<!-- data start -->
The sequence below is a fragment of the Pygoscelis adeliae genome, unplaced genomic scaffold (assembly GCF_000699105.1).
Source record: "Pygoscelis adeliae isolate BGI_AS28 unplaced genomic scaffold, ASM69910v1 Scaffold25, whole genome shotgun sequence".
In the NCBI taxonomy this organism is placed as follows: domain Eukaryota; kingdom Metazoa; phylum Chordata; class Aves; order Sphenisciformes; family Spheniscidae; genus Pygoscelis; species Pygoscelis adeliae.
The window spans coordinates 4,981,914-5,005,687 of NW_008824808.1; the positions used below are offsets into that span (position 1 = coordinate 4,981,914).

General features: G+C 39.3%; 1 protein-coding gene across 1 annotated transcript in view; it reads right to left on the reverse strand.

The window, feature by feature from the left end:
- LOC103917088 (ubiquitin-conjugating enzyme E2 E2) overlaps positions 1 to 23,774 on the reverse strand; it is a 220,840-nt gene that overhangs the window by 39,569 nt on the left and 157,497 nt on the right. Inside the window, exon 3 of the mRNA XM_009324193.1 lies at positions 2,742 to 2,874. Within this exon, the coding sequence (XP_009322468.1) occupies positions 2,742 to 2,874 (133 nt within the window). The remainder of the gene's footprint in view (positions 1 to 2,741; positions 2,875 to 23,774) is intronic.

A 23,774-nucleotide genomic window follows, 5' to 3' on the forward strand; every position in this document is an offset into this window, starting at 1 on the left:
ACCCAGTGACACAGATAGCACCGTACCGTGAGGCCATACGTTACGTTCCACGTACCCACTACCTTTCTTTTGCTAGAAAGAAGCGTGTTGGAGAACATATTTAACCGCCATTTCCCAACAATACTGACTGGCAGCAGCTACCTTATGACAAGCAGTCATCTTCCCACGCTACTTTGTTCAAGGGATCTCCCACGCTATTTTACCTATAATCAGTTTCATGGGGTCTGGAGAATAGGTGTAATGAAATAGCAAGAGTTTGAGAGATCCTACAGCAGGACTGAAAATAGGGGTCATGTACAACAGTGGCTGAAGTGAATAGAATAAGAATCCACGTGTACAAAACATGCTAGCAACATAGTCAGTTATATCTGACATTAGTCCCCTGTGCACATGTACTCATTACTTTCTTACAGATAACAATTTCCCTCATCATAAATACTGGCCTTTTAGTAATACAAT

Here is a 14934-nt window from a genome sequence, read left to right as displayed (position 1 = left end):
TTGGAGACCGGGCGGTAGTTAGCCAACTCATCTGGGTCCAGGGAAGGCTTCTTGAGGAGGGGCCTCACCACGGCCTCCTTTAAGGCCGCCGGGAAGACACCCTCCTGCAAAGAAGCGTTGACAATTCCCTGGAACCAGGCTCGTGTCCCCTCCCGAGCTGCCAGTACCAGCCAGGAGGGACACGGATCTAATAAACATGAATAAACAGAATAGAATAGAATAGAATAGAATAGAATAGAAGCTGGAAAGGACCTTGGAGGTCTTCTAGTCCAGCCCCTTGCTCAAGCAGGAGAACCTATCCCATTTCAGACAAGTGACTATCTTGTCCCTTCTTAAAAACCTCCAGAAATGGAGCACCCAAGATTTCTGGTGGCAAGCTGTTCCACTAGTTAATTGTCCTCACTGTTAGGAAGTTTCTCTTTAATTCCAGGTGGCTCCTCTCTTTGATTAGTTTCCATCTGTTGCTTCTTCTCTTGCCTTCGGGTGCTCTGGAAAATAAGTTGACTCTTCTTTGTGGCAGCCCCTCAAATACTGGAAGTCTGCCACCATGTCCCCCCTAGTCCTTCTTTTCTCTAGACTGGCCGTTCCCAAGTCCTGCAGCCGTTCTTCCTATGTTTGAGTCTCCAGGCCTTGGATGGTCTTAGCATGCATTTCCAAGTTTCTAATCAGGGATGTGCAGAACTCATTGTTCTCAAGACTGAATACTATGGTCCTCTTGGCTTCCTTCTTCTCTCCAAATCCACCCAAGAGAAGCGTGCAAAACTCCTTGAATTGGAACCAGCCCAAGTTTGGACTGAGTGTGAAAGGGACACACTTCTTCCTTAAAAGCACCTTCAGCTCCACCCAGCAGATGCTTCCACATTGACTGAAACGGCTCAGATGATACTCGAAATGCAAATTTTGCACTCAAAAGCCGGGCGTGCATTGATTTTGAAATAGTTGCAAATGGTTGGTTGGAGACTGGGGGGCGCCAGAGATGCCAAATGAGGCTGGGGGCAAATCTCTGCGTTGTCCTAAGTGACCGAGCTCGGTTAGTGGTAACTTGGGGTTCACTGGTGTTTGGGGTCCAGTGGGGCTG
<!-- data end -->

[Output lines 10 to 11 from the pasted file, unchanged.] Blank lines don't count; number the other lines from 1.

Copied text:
Here is a 14934-nt window from a genome sequence, read left to right as displayed (position 1 = left end):
TTGGAGACCGGGCGGTAGTTAGCCAACTCATCTGGGTCCAGGGAAGGCTTCTTGAGGAGGGGCCTCACCACGGCCTCCTTTAAGGCCGCCGGGAAGACACCCTCCTGCAAAGAAGCGTTGACAATTCCCTGGAACCAGGCTCGTGTCCCCTCCCGAGCTGCCAGTACCAGCCAGGAGGGACACGGATCTAATAAACATGAATAAACAGAATAGAATAGAATAGAATAGAATAGAATAGAAGCTGGAAAGGACCTTGGAGGTCTTCTAGTCCAGCCCCTTGCTCAAGCAGGAGAACCTATCCCATTTCAGACAAGTGACTATCTTGTCCCTTCTTAAAAACCTCCAGAAATGGAGCACCCAAGATTTCTGGTGGCAAGCTGTTCCACTAGTTAATTGTCCTCACTGTTAGGAAGTTTCTCTTTAATTCCAGGTGGCTCCTCTCTTTGATTAGTTTCCATCTGTTGCTTCTTCTCTTGCCTTCGGGTGCTCTGGAAAATAAGTTGACTCTTCTTTGTGGCAGCCCCTCAAATACTGGAAGTCTGCCACCATGTCCCCCCTAGTCCTTCTTTTCTCTAGACTGGCCGTTCCCAAGTCCTGCAGCCGTTCTTCCTATGTTTGAGTCTCCAGGCCTTGGATGGTCTTAGCATGCATTTCCAAGTTTCTAATCAGGGATGTGCAGAACTCATTGTTCTCAAGACTGAATACTATGGTCCTCTTGGCTTCCTTCTTCTCTCCAAATCCACCCAAGAGAAGCGTGCAAAACTCCTTGAATTGGAACCAGCCCAAGTTTGGACTGAGTGTGAAAGGGACACACTTCTTCCTTAAAAGCACCTTCAGCTCCACCCAGCAGATGCTTCCACATTGACTGAAACGGCTCAGATGATACTCGAAATGCAAATTTTGCACTCAAAAGCCGGGCGTGCATTGATTTTGAAATAGTTGCAAATGGTTGGTTGGAGACTGGGGGGCGCCAGAGATGCCAAATGAGGCTGGGGGCAAATCTCTGCGTTGTCCTAAGTGACCGAGCTCGGTTAGTGGTAACTTGGGGTTCACTGGTGTTTGGGGTCCAGTGGGGCTG